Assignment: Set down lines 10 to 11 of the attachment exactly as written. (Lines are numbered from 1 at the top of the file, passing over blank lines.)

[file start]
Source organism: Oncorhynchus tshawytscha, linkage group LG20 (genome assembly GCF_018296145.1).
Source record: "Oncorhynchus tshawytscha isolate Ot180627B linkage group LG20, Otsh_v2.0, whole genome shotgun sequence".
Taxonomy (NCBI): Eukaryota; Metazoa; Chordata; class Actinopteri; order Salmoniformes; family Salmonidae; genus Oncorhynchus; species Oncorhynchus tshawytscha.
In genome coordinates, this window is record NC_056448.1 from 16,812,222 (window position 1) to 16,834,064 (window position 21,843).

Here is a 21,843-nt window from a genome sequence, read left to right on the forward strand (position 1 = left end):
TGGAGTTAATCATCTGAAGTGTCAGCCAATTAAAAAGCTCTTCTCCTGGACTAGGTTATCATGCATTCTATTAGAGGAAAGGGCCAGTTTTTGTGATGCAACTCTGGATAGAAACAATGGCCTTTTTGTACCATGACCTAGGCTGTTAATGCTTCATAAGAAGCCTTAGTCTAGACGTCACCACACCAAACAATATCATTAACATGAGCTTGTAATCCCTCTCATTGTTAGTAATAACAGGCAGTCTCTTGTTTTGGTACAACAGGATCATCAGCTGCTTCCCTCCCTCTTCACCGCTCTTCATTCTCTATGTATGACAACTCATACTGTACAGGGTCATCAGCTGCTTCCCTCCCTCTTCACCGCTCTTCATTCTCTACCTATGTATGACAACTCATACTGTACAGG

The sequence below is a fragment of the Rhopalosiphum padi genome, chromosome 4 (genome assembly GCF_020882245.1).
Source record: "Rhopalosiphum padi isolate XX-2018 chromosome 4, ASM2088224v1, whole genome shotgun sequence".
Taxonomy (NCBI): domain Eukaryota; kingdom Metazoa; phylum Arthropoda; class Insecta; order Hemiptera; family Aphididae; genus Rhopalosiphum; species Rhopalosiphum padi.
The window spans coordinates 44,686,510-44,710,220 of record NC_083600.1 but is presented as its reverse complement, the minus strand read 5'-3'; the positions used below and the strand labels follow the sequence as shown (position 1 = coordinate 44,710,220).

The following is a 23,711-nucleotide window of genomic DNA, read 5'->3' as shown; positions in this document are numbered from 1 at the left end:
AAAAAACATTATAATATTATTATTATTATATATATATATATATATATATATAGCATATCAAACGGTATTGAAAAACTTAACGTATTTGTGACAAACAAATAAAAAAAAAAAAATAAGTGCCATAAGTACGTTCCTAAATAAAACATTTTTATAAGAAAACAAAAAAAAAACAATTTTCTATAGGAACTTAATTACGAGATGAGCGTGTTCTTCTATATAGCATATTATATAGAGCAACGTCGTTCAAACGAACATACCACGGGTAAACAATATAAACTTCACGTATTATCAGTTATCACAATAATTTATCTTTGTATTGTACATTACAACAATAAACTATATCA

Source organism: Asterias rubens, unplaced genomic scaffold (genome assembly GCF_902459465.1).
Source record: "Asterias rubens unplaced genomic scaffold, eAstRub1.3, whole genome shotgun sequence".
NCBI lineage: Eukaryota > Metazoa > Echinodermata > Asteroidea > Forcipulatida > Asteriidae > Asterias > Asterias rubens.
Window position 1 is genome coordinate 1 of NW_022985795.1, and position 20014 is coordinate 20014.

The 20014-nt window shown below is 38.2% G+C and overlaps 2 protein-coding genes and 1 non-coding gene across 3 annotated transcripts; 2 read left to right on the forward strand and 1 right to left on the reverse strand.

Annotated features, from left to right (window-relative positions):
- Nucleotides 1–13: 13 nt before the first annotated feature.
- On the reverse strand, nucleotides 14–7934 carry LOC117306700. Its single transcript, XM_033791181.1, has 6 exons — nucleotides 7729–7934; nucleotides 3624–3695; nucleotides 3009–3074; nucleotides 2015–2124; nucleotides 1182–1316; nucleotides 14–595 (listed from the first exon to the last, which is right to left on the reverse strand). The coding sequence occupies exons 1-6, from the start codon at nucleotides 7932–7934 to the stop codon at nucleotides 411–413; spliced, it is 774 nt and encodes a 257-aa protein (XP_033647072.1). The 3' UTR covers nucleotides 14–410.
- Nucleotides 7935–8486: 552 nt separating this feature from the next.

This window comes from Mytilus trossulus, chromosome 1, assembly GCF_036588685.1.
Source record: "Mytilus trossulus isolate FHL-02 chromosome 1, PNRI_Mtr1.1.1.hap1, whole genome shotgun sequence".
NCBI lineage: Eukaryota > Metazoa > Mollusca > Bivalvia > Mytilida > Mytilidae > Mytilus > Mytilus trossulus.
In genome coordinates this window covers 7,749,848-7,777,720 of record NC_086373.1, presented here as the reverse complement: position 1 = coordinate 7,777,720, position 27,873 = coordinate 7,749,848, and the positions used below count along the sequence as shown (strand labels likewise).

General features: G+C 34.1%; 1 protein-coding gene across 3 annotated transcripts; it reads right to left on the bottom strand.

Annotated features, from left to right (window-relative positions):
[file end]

The window spans coordinates 44,686,510-44,710,220 of record NC_083600.1 but is presented as its reverse complement, the minus strand read 5'-3'; the positions used below and the strand labels follow the sequence as shown (position 1 = coordinate 44,710,220).

The following is a 23,711-nucleotide window of genomic DNA, read 5'->3' as shown; positions in this document are numbered from 1 at the left end: